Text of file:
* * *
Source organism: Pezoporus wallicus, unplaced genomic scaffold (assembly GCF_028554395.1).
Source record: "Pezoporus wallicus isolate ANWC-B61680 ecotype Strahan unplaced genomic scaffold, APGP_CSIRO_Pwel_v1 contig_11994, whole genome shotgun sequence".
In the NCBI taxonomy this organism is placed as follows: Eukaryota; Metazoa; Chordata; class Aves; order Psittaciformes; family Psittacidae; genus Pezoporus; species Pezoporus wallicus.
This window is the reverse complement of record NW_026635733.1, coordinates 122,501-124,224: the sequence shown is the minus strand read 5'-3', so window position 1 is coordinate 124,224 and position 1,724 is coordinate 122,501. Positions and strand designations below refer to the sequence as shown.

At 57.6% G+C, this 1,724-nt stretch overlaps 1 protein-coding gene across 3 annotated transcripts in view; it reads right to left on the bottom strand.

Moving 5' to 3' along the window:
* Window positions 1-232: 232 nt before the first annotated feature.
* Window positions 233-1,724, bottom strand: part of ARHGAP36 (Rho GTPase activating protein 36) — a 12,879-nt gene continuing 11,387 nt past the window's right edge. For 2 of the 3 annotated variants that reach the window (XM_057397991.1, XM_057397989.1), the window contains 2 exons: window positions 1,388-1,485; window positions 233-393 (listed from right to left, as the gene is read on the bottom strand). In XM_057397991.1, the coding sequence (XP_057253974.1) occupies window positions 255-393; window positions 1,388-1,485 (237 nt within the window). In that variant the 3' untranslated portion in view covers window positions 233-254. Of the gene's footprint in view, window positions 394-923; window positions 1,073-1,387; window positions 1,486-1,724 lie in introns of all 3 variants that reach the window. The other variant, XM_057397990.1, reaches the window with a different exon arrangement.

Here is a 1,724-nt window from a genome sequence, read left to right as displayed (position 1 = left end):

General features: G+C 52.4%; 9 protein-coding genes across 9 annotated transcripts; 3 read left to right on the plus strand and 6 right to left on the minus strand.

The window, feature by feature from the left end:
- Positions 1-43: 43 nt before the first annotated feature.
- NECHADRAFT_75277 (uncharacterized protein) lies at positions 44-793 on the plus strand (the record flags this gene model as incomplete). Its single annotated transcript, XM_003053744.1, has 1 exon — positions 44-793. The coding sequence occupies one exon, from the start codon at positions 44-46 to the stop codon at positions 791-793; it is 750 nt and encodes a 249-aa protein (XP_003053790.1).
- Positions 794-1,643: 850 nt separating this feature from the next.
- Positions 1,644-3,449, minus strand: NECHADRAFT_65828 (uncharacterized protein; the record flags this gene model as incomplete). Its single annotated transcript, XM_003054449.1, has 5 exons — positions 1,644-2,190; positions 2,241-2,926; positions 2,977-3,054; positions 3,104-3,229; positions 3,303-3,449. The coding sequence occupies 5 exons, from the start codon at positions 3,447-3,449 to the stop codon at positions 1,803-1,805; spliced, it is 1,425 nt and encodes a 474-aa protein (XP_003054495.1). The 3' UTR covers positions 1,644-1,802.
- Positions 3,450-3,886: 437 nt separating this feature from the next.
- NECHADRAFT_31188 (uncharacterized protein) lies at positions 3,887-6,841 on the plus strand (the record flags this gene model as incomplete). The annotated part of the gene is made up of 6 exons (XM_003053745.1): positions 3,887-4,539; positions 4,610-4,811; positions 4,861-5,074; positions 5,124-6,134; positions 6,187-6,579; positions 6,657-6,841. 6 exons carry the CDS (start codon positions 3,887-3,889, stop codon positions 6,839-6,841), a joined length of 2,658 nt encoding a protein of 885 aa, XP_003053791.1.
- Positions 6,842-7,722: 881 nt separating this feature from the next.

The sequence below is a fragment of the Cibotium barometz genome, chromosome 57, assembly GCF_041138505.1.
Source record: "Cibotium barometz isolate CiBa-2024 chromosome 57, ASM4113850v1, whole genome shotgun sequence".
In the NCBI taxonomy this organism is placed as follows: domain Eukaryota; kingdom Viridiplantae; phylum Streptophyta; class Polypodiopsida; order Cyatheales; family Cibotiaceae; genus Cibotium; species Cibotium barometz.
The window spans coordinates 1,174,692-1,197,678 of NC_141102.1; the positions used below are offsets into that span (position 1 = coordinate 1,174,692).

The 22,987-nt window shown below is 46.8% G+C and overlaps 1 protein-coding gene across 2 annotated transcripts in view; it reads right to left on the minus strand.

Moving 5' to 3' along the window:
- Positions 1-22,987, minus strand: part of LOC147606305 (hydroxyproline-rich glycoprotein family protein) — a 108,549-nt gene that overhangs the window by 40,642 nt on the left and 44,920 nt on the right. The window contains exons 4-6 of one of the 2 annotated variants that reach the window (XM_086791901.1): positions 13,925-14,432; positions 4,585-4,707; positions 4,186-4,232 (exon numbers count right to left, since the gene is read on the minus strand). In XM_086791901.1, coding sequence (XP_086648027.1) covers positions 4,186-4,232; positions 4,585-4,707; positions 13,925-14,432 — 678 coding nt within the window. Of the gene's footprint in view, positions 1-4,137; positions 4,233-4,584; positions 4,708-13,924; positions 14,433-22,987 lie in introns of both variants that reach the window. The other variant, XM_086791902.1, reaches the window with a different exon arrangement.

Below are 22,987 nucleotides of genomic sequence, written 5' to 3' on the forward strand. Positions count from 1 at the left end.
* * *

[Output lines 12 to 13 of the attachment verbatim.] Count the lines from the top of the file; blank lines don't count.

- Positions 1-43: 43 nt before the first annotated feature.
- NECHADRAFT_75277 (uncharacterized protein) lies at positions 44-793 on the plus strand (the record flags this gene model as incomplete). Its single annotated transcript, XM_003053744.1, has 1 exon — positions 44-793. The coding sequence occupies one exon, from the start codon at positions 44-46 to the stop codon at positions 791-793; it is 750 nt and encodes a 249-aa protein (XP_003053790.1).